The arrogance of Democratic invulnerability in North Carolina has led to scandal after scandal, indictment after indictment, embarrassment after embarrassment, the loss of legislative power and political dominance, even scandal and academic fraud at our most revered universities.
No leader is more vulnerable than those who think they are not vulnerable.
Rule #2: Criminal indictments will scare off contributors
Nothing will dry up a well of campaign contributions faster than the fear of being subpoenaed in a criminal proceeding. That’s what happened to Democrats during the last ten years.
- Federal prosecutor George Holding’s investigations into the campaign finance violations dried up many sources of Democratic contributions, especially in Eastern North Carolina.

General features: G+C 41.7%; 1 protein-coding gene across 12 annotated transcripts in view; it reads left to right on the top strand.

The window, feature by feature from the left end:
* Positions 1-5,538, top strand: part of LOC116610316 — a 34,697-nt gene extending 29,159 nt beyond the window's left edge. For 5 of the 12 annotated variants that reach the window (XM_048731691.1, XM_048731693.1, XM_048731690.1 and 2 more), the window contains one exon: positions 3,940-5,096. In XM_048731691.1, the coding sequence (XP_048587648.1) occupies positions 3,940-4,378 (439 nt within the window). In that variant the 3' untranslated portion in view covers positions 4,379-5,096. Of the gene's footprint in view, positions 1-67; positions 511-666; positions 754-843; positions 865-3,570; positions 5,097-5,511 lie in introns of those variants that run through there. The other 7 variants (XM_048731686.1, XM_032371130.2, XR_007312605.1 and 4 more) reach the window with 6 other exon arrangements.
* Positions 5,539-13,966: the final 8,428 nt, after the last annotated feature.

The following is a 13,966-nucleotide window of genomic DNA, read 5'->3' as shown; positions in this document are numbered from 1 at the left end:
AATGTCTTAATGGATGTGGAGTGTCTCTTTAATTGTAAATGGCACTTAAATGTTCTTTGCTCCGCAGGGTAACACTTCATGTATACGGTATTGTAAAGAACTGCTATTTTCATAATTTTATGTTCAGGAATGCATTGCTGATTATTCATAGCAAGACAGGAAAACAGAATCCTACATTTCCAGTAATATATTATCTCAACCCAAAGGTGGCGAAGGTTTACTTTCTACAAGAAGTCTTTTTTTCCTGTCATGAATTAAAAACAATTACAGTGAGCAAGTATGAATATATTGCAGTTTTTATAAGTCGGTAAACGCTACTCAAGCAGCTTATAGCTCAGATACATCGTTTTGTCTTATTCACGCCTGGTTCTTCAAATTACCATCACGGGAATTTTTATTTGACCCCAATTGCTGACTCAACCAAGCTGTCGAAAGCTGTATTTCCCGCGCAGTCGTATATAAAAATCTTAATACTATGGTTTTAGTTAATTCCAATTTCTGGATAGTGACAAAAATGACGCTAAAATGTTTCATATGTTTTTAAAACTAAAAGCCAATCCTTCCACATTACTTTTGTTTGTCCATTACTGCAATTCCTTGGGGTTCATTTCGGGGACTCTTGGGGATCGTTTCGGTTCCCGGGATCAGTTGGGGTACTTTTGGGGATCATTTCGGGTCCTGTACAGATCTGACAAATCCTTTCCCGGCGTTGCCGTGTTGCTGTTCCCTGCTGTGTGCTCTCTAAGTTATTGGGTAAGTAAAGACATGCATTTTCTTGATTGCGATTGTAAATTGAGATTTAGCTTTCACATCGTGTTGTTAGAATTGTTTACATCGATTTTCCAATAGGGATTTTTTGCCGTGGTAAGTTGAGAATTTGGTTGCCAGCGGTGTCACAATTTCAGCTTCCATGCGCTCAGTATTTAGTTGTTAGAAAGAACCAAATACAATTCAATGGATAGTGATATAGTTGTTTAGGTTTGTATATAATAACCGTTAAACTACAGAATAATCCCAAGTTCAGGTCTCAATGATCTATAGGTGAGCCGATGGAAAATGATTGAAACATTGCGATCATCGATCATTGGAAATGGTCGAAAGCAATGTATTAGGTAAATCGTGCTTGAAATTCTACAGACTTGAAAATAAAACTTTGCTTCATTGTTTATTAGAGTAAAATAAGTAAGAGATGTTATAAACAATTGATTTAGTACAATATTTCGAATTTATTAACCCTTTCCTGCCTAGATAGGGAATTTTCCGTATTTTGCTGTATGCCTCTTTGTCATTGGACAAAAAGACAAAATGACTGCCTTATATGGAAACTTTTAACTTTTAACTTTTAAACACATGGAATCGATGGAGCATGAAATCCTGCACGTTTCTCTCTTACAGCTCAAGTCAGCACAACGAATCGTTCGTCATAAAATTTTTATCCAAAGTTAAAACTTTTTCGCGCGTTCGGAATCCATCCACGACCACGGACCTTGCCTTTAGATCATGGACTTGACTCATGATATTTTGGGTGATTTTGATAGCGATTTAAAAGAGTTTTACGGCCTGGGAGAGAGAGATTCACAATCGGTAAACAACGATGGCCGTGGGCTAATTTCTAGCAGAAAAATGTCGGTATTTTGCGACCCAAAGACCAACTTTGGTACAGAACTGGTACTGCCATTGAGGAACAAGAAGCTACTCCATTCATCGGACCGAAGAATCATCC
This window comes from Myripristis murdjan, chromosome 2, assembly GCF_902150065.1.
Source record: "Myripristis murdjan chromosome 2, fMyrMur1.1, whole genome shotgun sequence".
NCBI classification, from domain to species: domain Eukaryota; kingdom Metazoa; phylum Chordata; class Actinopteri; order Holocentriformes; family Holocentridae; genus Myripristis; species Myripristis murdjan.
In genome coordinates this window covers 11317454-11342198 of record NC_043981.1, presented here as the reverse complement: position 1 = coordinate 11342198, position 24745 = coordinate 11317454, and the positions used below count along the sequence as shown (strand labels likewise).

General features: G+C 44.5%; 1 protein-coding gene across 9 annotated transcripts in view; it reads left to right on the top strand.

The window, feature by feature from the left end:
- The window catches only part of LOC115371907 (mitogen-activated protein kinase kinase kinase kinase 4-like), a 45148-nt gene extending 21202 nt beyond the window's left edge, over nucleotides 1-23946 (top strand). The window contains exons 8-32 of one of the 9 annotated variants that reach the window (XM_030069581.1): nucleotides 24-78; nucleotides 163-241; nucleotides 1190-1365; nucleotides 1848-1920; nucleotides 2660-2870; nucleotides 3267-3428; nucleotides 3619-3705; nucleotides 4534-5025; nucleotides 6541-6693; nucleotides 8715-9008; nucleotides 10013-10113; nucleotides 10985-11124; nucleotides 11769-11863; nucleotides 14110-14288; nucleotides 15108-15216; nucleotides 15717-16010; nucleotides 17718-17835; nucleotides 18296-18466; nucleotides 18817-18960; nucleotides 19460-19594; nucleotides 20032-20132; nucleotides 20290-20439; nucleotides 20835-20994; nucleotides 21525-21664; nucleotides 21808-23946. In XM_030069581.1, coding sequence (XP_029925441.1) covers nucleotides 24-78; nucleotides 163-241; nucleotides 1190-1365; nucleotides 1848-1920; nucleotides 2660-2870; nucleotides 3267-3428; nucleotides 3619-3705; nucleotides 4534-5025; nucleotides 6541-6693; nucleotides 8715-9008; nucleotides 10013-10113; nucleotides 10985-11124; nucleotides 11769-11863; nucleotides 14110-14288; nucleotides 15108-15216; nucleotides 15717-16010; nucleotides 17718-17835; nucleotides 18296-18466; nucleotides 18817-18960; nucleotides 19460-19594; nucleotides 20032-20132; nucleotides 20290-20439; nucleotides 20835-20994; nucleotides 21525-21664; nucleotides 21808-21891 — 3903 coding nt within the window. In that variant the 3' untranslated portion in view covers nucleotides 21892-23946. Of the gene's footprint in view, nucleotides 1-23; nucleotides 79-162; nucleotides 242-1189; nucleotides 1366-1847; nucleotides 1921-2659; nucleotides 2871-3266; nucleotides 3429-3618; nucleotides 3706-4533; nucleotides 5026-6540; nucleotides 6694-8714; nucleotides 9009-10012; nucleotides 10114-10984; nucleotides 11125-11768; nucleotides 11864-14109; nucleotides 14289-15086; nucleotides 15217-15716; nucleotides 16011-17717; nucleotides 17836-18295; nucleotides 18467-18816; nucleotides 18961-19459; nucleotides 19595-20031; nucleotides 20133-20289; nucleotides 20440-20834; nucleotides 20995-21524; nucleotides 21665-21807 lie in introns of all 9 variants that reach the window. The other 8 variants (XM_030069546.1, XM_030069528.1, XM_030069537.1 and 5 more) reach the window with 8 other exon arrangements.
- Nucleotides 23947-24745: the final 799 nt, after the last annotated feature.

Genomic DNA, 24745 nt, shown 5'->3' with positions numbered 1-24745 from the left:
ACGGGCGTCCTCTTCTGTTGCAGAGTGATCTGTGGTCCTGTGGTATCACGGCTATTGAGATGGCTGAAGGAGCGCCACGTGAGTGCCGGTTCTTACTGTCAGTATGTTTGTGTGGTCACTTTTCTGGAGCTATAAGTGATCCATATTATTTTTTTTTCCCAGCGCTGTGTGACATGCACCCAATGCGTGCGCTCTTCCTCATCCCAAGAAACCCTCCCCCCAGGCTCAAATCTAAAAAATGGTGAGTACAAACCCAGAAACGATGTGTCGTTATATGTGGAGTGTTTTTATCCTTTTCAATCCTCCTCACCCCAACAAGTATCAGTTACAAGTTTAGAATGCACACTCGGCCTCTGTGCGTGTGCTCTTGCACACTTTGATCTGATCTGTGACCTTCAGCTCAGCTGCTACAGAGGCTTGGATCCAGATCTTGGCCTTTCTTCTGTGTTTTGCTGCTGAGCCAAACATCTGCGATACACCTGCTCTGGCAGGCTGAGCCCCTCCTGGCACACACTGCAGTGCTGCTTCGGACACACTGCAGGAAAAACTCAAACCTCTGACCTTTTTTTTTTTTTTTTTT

- Prominent Eastern North Carolina Democratic fundraisers like Lanny Wilson, who resigned from the North Carolina Board of Transportation after being caught up in the investigation into former Gov. Mike Easley's campaign contributions, is a case in point.
- Investigations into campaign finance violations by Gov. Mike Easley were so pervasive over such a long period of time, leading to indictments, convictions and many embarrassing revelations involving everyone from Easley and his wife to prominent supporters, that major Democratic donors put their checkbooks back in their pockets.
- Gov. Beverly Perdue and her campaign staff, who also benefited from the fundraising muscle of Eastern North Carolina Democratic bag men, came under criminal investigation by federal and state prosecutors, leading to additional scrutiny of prominent Democratic fundraisers and ultimately more indictments and convictions.